In its report for 2020-21, the Croatian Security and Intelligence Agency (SOA) says Croatia is a secure and stable democracy but warns about rising extremism and radicalism due to the COVID-19 pandemic, the Croatian media report on Monday.
We are witnessing the biggest pandemic in modern history, which has caused unprecedented disruptions in everyday life and enormous damage to the global economy, SOA director Daniel Markić said in the introduction.
The pandemic has additionally increased extremism and radicalism, notably due to disinformation and conspiracy theories concerning Europe’s response to the crisis and the effectiveness of democratic and liberal political and social systems, SOA’s seventh report said.
SOA also monitored the increasing world dominance of geopolitical reshufflings and competitions as well as the strengthening of the economic, political and value challengers to liberal democracies in the international order.
Climate change is increasingly showing its consequences, the report says.
The report indicates that non-Western actors are active in Croatia’s southeastern neighbourhood and that reforms aimed at reaching European standards are slow.
The Western Balkans is still burdened by unfinished stabilisation processes and unsolved inter-state and inter-ethnic issues as well as difficulties in achieving European integration due to insufficient reforms.
Unfavourable political and economic conditions facilitate the strengthening of radical and extreme tendencies as well as rifts within fragile societies, and social and inter-ethnic tensions may lead to incidents, notably in communities with unsolved inter-ethnic relations.
Bosnia and Herzegovina is still politically unstable, primarily due to the different views its constituent peoples have on the country’s future constitutional and legal system.
Failure to reach a Serbian-Albanian agreement on Kosovo continues to contribute to instability in the region, and the social rift in Montenegro, where parties of anti-NATO, pro-Serb and pro-Russian orientation have significant political power in relation to sovereigntists, pro-Western forces, is causing particular uncertainty in the Western Balkans.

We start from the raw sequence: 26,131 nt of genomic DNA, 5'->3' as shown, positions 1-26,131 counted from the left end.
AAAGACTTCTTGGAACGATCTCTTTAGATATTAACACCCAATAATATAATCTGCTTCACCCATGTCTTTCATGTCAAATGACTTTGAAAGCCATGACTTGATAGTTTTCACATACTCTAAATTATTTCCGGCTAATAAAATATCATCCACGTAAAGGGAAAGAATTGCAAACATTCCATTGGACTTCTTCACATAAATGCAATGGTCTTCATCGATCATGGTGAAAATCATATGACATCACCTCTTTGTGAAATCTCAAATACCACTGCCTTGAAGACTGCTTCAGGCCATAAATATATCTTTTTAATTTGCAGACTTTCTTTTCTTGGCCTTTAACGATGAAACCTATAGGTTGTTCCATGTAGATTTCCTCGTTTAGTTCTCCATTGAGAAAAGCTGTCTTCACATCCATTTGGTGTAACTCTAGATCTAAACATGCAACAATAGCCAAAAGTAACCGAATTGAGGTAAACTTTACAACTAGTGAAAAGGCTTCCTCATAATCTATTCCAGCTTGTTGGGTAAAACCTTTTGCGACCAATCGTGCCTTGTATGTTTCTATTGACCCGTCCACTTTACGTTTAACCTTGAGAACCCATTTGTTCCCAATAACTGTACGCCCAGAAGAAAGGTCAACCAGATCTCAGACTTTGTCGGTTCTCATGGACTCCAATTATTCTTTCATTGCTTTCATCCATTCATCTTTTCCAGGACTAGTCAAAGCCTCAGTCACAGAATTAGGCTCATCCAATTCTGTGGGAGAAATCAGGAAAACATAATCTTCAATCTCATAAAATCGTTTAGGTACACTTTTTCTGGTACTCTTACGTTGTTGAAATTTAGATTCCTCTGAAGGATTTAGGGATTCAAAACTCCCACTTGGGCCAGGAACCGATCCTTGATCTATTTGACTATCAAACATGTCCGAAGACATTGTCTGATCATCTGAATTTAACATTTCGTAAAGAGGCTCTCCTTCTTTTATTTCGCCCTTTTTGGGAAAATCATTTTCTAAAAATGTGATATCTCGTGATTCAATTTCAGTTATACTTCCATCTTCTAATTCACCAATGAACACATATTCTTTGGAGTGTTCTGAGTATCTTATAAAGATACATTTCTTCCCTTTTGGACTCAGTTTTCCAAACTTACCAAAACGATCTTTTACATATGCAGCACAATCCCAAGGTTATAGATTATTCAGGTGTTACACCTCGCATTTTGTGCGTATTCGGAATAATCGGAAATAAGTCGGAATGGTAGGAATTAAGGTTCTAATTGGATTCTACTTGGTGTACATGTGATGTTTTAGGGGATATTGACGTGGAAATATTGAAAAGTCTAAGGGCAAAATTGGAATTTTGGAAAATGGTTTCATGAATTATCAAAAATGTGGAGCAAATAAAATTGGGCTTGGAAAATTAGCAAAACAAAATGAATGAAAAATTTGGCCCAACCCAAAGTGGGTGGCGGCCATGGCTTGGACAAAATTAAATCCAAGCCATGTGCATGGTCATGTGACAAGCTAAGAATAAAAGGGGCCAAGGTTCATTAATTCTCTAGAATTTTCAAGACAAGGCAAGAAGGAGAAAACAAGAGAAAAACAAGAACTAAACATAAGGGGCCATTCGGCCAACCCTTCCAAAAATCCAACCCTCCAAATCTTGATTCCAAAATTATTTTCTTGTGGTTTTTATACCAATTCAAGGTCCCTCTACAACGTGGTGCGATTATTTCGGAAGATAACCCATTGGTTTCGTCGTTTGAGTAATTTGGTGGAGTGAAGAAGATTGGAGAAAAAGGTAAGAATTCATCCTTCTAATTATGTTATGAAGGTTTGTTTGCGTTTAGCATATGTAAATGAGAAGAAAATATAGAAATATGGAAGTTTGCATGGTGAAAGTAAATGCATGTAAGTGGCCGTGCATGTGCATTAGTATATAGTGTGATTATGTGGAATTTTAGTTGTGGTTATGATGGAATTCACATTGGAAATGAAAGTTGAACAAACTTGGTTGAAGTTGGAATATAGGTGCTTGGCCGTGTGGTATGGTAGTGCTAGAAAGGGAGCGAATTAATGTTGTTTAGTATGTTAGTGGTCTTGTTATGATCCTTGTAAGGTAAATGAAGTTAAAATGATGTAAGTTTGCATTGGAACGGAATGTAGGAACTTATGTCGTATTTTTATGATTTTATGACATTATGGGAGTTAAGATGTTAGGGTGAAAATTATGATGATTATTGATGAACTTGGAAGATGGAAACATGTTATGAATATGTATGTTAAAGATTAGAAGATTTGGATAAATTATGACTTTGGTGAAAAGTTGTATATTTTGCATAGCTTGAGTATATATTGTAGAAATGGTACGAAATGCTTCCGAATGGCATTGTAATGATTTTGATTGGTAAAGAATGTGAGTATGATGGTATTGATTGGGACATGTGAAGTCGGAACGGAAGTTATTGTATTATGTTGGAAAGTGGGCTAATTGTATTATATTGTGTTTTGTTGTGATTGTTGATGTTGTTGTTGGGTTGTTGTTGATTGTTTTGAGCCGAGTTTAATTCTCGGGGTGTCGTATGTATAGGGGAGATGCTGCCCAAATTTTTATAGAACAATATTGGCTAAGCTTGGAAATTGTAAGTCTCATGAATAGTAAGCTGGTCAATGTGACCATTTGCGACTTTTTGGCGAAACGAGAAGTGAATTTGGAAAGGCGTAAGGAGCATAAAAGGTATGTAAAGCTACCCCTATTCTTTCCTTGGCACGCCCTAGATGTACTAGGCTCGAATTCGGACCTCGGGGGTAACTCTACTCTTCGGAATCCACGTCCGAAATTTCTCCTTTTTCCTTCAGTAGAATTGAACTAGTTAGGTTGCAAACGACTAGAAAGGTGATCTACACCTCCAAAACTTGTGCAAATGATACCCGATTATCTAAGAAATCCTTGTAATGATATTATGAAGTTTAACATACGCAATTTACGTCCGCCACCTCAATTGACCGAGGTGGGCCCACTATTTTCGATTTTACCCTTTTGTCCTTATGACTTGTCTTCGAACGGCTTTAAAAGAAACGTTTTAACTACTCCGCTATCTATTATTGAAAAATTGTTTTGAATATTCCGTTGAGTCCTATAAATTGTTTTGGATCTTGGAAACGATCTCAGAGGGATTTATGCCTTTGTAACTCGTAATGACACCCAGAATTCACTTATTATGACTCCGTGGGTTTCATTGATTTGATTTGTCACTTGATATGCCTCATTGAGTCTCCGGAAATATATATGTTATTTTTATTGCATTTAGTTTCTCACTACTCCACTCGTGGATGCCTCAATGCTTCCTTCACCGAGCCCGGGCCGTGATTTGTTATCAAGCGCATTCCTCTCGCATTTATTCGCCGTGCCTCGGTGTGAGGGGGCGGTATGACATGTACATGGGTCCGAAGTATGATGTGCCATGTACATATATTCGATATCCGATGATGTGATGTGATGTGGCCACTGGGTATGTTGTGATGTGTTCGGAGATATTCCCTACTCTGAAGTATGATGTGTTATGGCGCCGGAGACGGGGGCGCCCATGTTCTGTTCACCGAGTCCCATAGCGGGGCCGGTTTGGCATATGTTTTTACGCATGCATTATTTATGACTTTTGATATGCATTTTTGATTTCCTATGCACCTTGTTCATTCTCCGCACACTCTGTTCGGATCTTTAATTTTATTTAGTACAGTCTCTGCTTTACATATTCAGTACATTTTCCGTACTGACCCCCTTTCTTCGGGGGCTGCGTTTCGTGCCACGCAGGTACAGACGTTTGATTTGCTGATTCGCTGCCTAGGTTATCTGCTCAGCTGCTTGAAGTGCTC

In the regional context, some state officials in Serbia are promoting the concept of a “Serbian world” as a single Serbian political people and a single political and state union of all Serbs in Southeast Europe in which all Serbs should follow one political direction, that of Serbia.
The promotion of such ideas by Serbia’s top officials is additionally destabilising the delicate inter-ethnic and inter-state relations in Southeast Europe, notably in regards to BiH and Montenegro.
Organised crime in this part of Europe is additionally bolstered by the proliferation of illegal activities, while hotspots like Syria and Libya continue to represent sources of instability and threats.
Cyber technologies have facilitated large-scale cyberattacks aimed at stealing state and industry data, while illegal migration has increased enormously in Southeast Europe, with hundreds of thousands of migrants passing through.
SOA warns that state-sponsored cyberattacks are becoming increasingly common in espionage.
Those attacks are aimed at carefully selected targets that have been well studied in advance, and they are carried out by state-sponsored APT (Advanced Persistent Threat) groups that are closely linked to the security and intelligence systems of individual countries. Such cyber-attacks are primarily aimed at EU and NATO member states.
In recent years, Croatia has been the target of dozens of state-sponsored cyber attacks. The largest number of them were attempting to break into the information and communication systems of the Ministry of Foreign and European Affairs and the Ministry of Defence.
SOA concludes that cyber resilience is becoming a key to national security in the digital era.
The past period was also marked by the creation, rapid expansion and territorial defeat of the Islamic State, the largest terrorist organisation in the world, and the agency has also been monitoring how the spread of democratic values in the world has been replaced by authoritarian tendencies with the return of Cold War tensions, espionage, and the spreading of fake news and propaganda.
There are currently no identified direct terrorist threats to Croatian institutions, citizens or interest from terrorist groups, and the threat of organised attacks by terrorist groups is still low, but the possibility of a terrorist attack (primarily by independent attackers) can never be ruled out.
Although ISIL and Al Qaida have been significantly weakened and their capacities for carrying out external operations and attacks have been reduced, they remain a threat to Europe. In EU member states, the level of threat from Islamist terrorism varies from low in Central and Eastern European countries to medium or high in most Western European countries.
The report published on the SOA website also stresses that there is no indication of significant destabilisation for Croatia, even at such a challenging time and in such a dynamic security environment.